Promoting expertise through networking: St. Lapland 

If a company lacks expertise in a particular field, for example marketing and sales, it can be obtained through cooperation with other actors in the area.

Eight family-owned companies from Kuusamo in the Finnish province of Oulu have been doing cooperation within an internationalisation project that has contributed to bringing them together and networking with one another. The lack of a salesperson or sales agent was identified as a common problem related to the inefficacy of the companies in reaching international customers. The companies considered several different options for hiring a common sales force, finally ending up with a co-marketing strategy based on an export ring coordinated by Finpro – a business association offering internationalisation services.

Led by an export manager appointed by the companies and Finpro, the export ring seeks to help Finnish companies in launching an internationalisation process and establishing new distribution channels. The tasks of the export manager included operational marketing and the creation of both customer contacts and distribution channels for regular business transactions.

In a nutshell, export rings make it possible to hire a common export manager and thus facilitate co-marketing activities. The export manager appointed to the export ring of the companies from Kuusamo succeeded in working out – for each company – products suitable for the international market. Furthermore, by adopting a common name (St. Lapland) and trademark, these companies created more accessible and effective marketing communications with their customers. Not only international marketing is practiced under a common name, but a holistic product – formed by the services of the eight companies – is also offered to customers. This close co-operation has not excluded other companies from the area. And St. Lapland companies still compete with one another on the domestic market. In particular they compete for domestic customers looking for accommodation and restaurant services.

 

Promoting product development through enterprise resource planning systems

Product development is intrinsically linked to the development of business activities and processes irrespective of whether such development takes place on a firm, network or destination level. When the scope of business processes increases, enterprise resource planning systems contribute to enhancing information management and in some cases to promoting the development of business networks.

Travius, which was exclusively developed for the needs of the tourism industry, is a good example of a system that handles in a centralised way some of the most important business processes: offers, orders, invoicing, cash, reporting, customer management, e-commerce and operations management. Such a system helps companies to develop their business processes alone or together with other companies in case of a network. Product prices and orders can easily be transferred to business partners, commissions can automatically be calculated when transferring the order, product stocks can be monitored in real time in the network and among business partners, and all products from the network can be sold through the online store. Versatile reporting tools also contribute to the quality of the documentation.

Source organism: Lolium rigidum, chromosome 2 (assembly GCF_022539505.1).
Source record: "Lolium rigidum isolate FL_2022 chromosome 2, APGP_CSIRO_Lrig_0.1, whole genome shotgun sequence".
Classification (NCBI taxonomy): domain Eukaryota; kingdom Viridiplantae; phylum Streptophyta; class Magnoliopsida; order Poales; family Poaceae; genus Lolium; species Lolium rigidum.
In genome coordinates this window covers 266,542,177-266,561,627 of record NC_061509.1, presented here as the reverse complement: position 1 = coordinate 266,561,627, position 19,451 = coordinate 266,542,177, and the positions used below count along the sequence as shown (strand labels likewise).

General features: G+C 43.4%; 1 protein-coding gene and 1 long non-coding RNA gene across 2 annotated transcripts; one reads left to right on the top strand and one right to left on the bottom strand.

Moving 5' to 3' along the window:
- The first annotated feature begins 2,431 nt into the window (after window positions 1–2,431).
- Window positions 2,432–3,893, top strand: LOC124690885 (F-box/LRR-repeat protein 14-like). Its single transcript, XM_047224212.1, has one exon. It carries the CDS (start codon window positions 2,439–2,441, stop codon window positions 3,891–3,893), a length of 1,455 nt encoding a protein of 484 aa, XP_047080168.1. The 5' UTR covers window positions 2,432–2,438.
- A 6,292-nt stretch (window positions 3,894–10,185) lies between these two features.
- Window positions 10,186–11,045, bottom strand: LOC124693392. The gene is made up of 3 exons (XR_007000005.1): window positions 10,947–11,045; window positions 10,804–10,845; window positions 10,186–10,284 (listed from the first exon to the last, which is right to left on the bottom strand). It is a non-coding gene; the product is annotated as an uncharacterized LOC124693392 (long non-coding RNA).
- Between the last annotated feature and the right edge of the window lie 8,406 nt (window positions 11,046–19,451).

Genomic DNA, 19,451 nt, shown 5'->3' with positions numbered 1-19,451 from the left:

What is this about?

Tourism companies usually use a relatively limited variety of forms for gathering customer and market information. It is important for product developers, however, to assess together with other business partners what information is needed and what kind of methods can be used for gathering certain type of information. Usually product developers tend to rely upon customer surveys that are based on the two basic assumptions that customers: a) know accurately in advance or remember – and are able to present – afterwards their own needs, desires, visions, expectations and experiences, and b) are able to express them clearly on a numerical scale or by using language. In principle, survey research is, however, based on terms and structures created by researchers and the solicitor of the survey giving customers a limited number of response alternatives.

Due to the nature of tourism products, it is risky to rely upon a single source of information and to analyse the obtained information from a single perspective. In the tool section, the handbook offers a number of different tools that can be used independently or simultaneously for gathering customer and market information. When designing products aimed at contributing to the co-creation of meaningful experiences, it becomes crucial to look at the customer practices and the situations that arise when the customer is experiencing and using the product. By observing customers’ doings and sayings in natural situations, we are better able to gain insight into how they engage in the creation of meanings. This knowledge is vital for product development.

The use of different sources and types of information contributes to turning our attention towards a variety of stakeholders who have valuable knowledge about the customer practices and the market as a whole. Guides, cleaning staff, waiters, salesclerks and other employees, whose duties are related to customer service, have valuable knowledge about the customer.

Mere customer knowledge is not enough. Rather product developers need to acquire, interpret and assess information from a market perspective. In this regard, the knowledge of salespersons, tour operators, national tourism organisations and export associations are of vital importance. Trend reports as well as blog writings can be a useful source of ideas for product development. Networking, in particular, can help product developers to reduce their number of work tasks and responsibilities, leaving more time for focusing on the acquisition of customer and market information. One doesn’t need to do everything alone!

 

Open the product developer’s workbook (link on the right). It will help you to apply the content of this page to your own case.



TOURISM CO-CREATION WORKBOOK